I wrote this a long time ago, because I read one of those twilight books (can't remember which one) and I got mad at the way Bella's life was just so depressingly empty after her high-school boyfriend left.

That night, right after he left me, I couldn't stop shaking, couldn't stop crying. It was as if a damn had opened and all the anguish in the world had to flow through it before it could be closed again. That night, as I laid curled on the bed, alone in the darkness, my dry sobs the only sound, eerily loud in the empty room, I felt my heart break, an almost physical pain clutching at it, and I wondered if I would die. The heartache was too much; the small, fragile organ would surely stop beating soon, and then I wouldn't have to live through that frightening emptiness which had gripped me as he walked out of the door, case in hand.

That night I didn't even have enough strength to call for my friends, to phone my family and ask for help. I couldn't even think of moving; I had been paralysed by some kind of cold torment, and my mind couldn't even grip the concept of moving from where I was, couldn't even muster up the energy to get up and turn on the lights, couldn't even think of anything past the pain and the hurt and the sadness and the tears flowing down my cheeks, his parting words resonating horribly in my mind, refusing to let go. When I fell asleep it was out of pure exhaustion, tear tracks evident in my face, curled onto myself, gripping tight the small cushion.

My sleep was unrestful, my dreams haunted by what had taken place mere hours before. And when I woke it was well past noon, and my heart still felt like it had been replaced by a twisting, swirling void. I felt the acute need to call my friends, my mother, and tell them everything. I finally managed to get up and dragged myself to the phone, and without even looking punched in my best friend's number. And then I heard her voice at the other side of the phone, and suddenly, though I was sure there were no tears left in me, I started crying again. Through my sobs I barely managed to tell her of what had happened, and for half an hour we stayed on the phone, my friend silent, and I crying; just knowing she was there brought me some measure of comfort, and when I hung up I called my Mum, and trying to keep my voice from breaking, I told her he had left me. And I knew she could hear the grief anyway, and I didn't even bother to put up a happy face; my Mum knew me better than I myself sometimes did. And she spoke to me, quietly, and though we didn't say much I felt some strength coming back to me.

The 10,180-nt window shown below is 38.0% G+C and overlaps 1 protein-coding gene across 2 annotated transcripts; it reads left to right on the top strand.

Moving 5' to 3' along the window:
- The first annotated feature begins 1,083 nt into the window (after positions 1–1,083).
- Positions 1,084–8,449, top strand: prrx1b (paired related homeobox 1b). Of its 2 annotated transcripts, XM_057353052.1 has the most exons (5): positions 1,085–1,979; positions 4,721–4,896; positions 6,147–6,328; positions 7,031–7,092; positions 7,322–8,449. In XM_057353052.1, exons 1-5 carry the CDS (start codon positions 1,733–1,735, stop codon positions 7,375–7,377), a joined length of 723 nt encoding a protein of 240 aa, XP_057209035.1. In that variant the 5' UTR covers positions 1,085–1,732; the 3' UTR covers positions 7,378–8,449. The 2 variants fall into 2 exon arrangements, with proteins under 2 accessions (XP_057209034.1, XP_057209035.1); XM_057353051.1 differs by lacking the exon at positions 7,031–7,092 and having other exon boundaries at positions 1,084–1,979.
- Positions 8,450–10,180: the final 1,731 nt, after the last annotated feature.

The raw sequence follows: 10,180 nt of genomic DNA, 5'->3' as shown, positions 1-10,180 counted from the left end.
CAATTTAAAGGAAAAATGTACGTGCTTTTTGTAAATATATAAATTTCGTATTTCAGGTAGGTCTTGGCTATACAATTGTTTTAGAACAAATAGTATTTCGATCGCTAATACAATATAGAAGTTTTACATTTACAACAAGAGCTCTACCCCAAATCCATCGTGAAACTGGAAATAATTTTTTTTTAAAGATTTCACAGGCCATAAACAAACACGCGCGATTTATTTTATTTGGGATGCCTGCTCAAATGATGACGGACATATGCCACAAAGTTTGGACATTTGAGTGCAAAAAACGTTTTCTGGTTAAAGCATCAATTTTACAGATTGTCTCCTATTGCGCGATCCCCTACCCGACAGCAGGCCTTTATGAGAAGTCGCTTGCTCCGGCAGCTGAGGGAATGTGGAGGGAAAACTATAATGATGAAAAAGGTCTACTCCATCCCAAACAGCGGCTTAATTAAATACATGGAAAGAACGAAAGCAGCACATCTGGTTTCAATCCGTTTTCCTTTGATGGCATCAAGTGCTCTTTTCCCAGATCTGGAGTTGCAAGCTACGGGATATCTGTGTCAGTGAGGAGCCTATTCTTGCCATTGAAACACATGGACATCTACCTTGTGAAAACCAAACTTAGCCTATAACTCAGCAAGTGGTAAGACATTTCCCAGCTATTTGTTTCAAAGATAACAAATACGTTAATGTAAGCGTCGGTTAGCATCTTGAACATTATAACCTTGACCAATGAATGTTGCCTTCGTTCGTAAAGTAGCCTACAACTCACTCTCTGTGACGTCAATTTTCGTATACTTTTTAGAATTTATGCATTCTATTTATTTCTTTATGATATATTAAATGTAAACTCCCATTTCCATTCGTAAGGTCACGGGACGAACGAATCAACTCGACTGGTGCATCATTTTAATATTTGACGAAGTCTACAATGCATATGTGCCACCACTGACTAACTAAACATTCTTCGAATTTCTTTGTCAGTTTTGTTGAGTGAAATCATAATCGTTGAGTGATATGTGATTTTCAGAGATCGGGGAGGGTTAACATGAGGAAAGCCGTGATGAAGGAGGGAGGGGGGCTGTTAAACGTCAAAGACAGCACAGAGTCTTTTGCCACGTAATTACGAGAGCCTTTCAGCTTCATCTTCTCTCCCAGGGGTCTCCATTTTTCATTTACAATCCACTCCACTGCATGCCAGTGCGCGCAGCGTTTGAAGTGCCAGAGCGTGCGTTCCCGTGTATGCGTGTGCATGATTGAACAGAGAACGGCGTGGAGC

I laid on the couch for a while, too upset to turn on the tv, feeling number by the second. Standing abruptly I determinedly walked into the bathroom, and carefully removed the smeared make-up from the previous night. I stripped and walked into the shower, letting my hair come undone, and turned the water scalding hot.

Before I knew it, I was crying in the shower, but this time the sobs wrenched from my body seemed somehow angrier, more alive, as the hollow pain was slowly replaced by anger. 'How dare he?' I muttered against the cold tiles, letting my head rest against the wall, the now warm water caressing my body and slowly erasing the blinding headache. I got out of the shower, dried myself carefully, almost lovingly, with the towel, and then decided not to straighten out my hair. He had always liked it straight, and for some reason I had complied, straightening my hair every morning, but this time I let it curl and even put on some styling mousse to make the curls thicker and more defined. It felt like a small act of defiance, and when I put on some comfy clothes I almost felt normal again. I went into the kitchen, prepared some dinner, and sat in front of the tv. I didn't usually watch much tv, but that night I didn't want to think. After eating I swallowed some pills for my headache and soon went to bed –I might have slept, but I still felt sore and tired.